It’s a conversation that I remember well. We were sitting in an Irish Pub on the Upper East Side, NYC. It must have been late 2003, because my friend Pete was still trying to buck the new smoking ban. As a perennial non-smoker and law-bender, I could see both sides of it. I hated cigarettes with a passion, but I supported Pete’s right to smoke one when and where he wanted. But then again, I was that guy who refused to wear a seatbelt because it infringed on my civil liberties.
“You know what I love about living in New York?” He said.
“It’s the greatest city in the world?” I replied. I was a visitor. I’d lived in the City from 2001 to 2002 and moved back to Ohio for a variety of reasons, 9/11 first and foremost.
“Well, there’s that. But what I love about the city is the endless possibilities. I love the fact that if I need anything at all I can get it at any time, day or night. If I need a three-piece suit at 4:30 in the morning, I can find a tailor to make it for me. Anything at all.”
“Yes, that is truly amazing.” I said. I’d always said that New York City was the hub of the wheel that makes the world go around. That the closer that you are to the hub, the faster the wheel spins. And that the farther you are from the hub, say Cicily, Alaska, the slower the wheel spins. It goes so slow that you might not be attached to the wheel at all. Just ask Dr. Joel Fleischman and he’ll confirm that for you.
New York City was the 24-hour cycle of life. When you live there you feel like you are ahead of everyone else. Be it news, fashion, music, movies, you name it; everything seems to get to you first. I treasure my time there and I probably glamorize it a little too much. But for me it was like being plugged into the Matrix. But as with all other things concerning instant gratification, some of it will be caviar and some of it will be shit.
I’ve always been a writer. In my wildest dreams I was an investigative journalist breaking big cases like Woodward and Bernstein in All the Presidents Men. I even flirted with the Carter Journalism Center at NYU, but I was never an academic and I was certainly never someone who could string together other people’s words. For me, the only avenue for creativity was long-form fiction and opinion essays. But I never lost that interest in the craft and form of investigative journalism. That’s why the advent of the 24-hour news cycle is so distressing to me.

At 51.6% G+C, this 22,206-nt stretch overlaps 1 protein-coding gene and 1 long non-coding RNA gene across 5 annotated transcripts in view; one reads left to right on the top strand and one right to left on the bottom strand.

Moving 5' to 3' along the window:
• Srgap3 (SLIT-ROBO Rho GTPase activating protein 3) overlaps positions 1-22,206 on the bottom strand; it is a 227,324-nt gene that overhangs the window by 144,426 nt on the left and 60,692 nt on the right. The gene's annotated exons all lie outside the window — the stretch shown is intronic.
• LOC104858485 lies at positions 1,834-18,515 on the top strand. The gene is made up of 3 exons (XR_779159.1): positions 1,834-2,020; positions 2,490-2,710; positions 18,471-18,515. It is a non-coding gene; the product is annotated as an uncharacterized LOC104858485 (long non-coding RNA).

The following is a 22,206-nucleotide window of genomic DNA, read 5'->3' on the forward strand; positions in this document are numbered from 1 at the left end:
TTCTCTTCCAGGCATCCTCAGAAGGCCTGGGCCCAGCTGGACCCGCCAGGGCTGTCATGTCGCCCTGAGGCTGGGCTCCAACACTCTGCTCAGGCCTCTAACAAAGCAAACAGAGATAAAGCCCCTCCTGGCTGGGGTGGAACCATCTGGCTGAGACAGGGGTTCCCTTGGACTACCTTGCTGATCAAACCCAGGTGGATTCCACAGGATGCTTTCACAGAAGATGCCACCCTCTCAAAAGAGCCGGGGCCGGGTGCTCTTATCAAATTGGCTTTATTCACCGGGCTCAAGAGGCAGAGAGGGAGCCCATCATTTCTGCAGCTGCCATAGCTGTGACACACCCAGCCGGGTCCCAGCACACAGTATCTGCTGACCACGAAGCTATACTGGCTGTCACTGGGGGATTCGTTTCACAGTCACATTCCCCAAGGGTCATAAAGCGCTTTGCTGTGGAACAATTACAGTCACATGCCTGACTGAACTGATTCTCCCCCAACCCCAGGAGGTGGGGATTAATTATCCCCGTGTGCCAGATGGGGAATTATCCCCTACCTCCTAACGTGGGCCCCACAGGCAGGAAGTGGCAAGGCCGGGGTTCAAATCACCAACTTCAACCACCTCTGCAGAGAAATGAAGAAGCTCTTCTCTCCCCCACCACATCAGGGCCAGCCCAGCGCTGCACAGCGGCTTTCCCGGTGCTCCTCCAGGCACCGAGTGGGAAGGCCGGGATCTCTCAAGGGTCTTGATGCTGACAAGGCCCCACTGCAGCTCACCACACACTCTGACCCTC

For hundreds of years, Journalism was a series of lovingly articulated to stories crafted at breakneck speed. Competitors in any city could be found trying to break the next big story, to get the Scoop. The scoop has always been an important part of journalism, a trophy similar to a great rack of antlers hanging on the wall in the Man Cave. Careers were made and broken with the scoop of The Next Big News Story.
And then about thirty years ago we started to see a change in the way news stories were gathered and shared with the public. In the old days most stories were broken in only a few of different ways. There was the newspaper, the bastion of the serious reporter. Depending on the paper, there were one or more additions throughout the day. The news junkie knew for example that he could be at a certain newsstand at a certain time to get the news before anyone else. Next there was the local TV news, which was shown three to four times per day with the occasional news break for the huge news stories like an assassination or the selection of a new Pope. For national news the Networks had a similar timetable for folks to tune in and watch Cronkite and Jennings. Lastly there was news radio, which had the most flexibility but also the lowest circulation and listenership.
That was it. Local newspapers, TV and radio were your options for news dissemination.
And then came the early 80’s and the nationalizing of news. A couple of things happened simultaneously early in that decade. A national newspaper, the USA Today came out. It was the first time that we had a widely available news source that wasn’t localized or regionalized. At the same time cable TV became widely available. There’d been regional stations like TBS and WGN for decades. Ted Turner parlayed his TBS empire into CNN and then Headline News. For the first time you could turn on your TV at any time of the day or night and get all the important headlines every twenty minutes with constant updates. The Scoop Game was turned upside down.
It was the beginning of the marginalization of professional journalism.